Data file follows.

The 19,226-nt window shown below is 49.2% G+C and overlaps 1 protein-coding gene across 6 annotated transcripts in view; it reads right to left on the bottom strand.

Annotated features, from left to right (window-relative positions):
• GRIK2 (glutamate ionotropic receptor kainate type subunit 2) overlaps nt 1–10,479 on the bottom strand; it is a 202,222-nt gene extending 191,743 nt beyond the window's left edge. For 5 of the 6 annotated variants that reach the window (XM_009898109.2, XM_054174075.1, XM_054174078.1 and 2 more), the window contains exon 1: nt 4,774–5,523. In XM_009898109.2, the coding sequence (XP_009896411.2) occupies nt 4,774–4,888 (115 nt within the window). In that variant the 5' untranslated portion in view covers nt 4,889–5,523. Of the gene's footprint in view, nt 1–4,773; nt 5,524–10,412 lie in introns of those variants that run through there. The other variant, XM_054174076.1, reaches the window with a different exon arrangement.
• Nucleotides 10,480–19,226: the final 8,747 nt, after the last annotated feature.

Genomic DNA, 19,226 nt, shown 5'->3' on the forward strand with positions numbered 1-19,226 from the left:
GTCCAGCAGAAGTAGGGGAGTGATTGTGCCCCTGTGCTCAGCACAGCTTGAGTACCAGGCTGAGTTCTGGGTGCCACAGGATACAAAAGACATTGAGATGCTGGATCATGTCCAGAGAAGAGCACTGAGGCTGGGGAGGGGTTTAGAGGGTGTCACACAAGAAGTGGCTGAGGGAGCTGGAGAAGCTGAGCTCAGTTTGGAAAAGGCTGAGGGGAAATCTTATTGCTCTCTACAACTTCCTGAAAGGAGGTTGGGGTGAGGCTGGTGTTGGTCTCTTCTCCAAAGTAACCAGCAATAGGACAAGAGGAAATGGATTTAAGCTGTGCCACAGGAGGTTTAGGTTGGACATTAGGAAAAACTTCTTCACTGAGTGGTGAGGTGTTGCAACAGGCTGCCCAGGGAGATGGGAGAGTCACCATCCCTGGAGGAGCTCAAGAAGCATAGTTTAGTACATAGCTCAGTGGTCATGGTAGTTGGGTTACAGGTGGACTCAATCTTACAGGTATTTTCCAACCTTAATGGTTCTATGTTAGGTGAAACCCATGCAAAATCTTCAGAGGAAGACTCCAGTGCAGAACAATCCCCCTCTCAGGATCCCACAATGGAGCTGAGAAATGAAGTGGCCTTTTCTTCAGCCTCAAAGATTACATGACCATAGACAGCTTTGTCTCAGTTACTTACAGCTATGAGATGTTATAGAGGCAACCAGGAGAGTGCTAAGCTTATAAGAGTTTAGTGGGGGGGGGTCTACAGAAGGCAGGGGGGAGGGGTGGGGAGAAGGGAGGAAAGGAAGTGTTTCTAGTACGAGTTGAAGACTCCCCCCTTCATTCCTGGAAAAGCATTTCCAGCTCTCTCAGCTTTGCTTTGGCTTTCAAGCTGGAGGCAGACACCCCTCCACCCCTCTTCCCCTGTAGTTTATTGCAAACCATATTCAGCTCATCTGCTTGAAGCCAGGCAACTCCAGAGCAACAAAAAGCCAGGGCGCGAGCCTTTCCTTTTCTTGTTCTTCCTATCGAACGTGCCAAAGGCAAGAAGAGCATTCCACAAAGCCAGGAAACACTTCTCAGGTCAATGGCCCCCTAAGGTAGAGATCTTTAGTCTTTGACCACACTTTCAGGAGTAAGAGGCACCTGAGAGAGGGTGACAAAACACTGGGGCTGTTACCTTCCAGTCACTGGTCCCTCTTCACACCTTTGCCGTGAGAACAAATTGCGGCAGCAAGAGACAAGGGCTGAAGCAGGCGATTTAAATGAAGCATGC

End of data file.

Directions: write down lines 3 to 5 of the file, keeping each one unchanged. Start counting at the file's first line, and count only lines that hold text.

• GRIK2 (glutamate ionotropic receptor kainate type subunit 2) overlaps nt 1–10,479 on the bottom strand; it is a 202,222-nt gene extending 191,743 nt beyond the window's left edge. For 5 of the 6 annotated variants that reach the window (XM_009898109.2, XM_054174075.1, XM_054174078.1 and 2 more), the window contains exon 1: nt 4,774–5,523. In XM_009898109.2, the coding sequence (XP_009896411.2) occupies nt 4,774–4,888 (115 nt within the window). In that variant the 5' untranslated portion in view covers nt 4,889–5,523. Of the gene's footprint in view, nt 1–4,773; nt 5,524–10,412 lie in introns of those variants that run through there. The other variant, XM_054174076.1, reaches the window with a different exon arrangement.
• Nucleotides 10,480–19,226: the final 8,747 nt, after the last annotated feature.

Genomic DNA, 19,226 nt, shown 5'->3' on the forward strand with positions numbered 1-19,226 from the left: